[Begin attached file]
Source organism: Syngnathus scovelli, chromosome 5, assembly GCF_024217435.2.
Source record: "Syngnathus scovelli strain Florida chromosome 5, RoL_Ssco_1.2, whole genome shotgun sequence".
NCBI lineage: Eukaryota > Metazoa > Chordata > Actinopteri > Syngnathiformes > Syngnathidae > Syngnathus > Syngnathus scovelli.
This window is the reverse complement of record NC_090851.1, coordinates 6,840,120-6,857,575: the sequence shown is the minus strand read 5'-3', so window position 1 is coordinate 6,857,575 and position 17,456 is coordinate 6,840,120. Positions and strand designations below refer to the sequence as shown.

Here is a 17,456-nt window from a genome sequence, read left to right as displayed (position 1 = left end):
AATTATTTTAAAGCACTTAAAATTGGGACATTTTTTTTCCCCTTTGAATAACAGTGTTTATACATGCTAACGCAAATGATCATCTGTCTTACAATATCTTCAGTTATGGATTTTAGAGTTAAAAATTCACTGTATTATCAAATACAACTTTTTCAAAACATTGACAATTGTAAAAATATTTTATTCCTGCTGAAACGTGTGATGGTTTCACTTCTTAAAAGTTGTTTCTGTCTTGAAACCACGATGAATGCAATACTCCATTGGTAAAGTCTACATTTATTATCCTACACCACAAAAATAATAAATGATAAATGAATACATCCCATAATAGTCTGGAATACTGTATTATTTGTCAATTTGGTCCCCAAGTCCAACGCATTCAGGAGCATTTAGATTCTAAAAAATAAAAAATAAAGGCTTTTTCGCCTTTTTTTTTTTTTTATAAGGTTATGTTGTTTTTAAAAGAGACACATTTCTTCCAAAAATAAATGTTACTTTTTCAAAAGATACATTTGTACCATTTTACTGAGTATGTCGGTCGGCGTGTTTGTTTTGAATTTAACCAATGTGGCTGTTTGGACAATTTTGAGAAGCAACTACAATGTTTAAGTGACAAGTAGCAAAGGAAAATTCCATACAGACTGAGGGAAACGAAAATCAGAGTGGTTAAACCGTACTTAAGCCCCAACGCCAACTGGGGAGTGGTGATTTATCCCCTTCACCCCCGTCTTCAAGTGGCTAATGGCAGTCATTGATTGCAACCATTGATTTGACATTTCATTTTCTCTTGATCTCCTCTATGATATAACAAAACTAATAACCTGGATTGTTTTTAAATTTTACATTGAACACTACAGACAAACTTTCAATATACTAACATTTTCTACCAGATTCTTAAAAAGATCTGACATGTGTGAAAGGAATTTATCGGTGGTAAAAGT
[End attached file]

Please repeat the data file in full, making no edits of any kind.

Source organism: Syngnathus scovelli, chromosome 5, assembly GCF_024217435.2.
Source record: "Syngnathus scovelli strain Florida chromosome 5, RoL_Ssco_1.2, whole genome shotgun sequence".
NCBI lineage: Eukaryota > Metazoa > Chordata > Actinopteri > Syngnathiformes > Syngnathidae > Syngnathus > Syngnathus scovelli.
This window is the reverse complement of record NC_090851.1, coordinates 6,840,120-6,857,575: the sequence shown is the minus strand read 5'-3', so window position 1 is coordinate 6,857,575 and position 17,456 is coordinate 6,840,120. Positions and strand designations below refer to the sequence as shown.

Here is a 17,456-nt window from a genome sequence, read left to right as displayed (position 1 = left end):
AATTATTTTAAAGCACTTAAAATTGGGACATTTTTTTTCCCCTTTGAATAACAGTGTTTATACATGCTAACGCAAATGATCATCTGTCTTACAATATCTTCAGTTATGGATTTTAGAGTTAAAAATTCACTGTATTATCAAATACAACTTTTTCAAAACATTGACAATTGTAAAAATATTTTATTCCTGCTGAAACGTGTGATGGTTTCACTTCTTAAAAGTTGTTTCTGTCTTGAAACCACGATGAATGCAATACTCCATTGGTAAAGTCTACATTTATTATCCTACACCACAAAAATAATAAATGATAAATGAATACATCCCATAATAGTCTGGAATACTGTATTATTTGTCAATTTGGTCCCCAAGTCCAACGCATTCAGGAGCATTTAGATTCTAAAAAATAAAAAATAAAGGCTTTTTCGCCTTTTTTTTTTTTTTATAAGGTTATGTTGTTTTTAAAAGAGACACATTTCTTCCAAAAATAAATGTTACTTTTTCAAAAGATACATTTGTACCATTTTACTGAGTATGTCGGTCGGCGTGTTTGTTTTGAATTTAACCAATGTGGCTGTTTGGACAATTTTGAGAAGCAACTACAATGTTTAAGTGACAAGTAGCAAAGGAAAATTCCATACAGACTGAGGGAAACGAAAATCAGAGTGGTTAAACCGTACTTAAGCCCCAACGCCAACTGGGGAGTGGTGATTTATCCCCTTCACCCCCGTCTTCAAGTGGCTAATGGCAGTCATTGATTGCAACCATTGATTTGACATTTCATTTTCTCTTGATCTCCTCTATGATATAACAAAACTAATAACCTGGATTGTTTTTAAATTTTACATTGAACACTACAGACAAACTTTCAATATACTAACATTTTCTACCAGATTCTTAAAAAGATCTGACATGTGTGAAAGGAATTTATCGGTGGTAAAAGT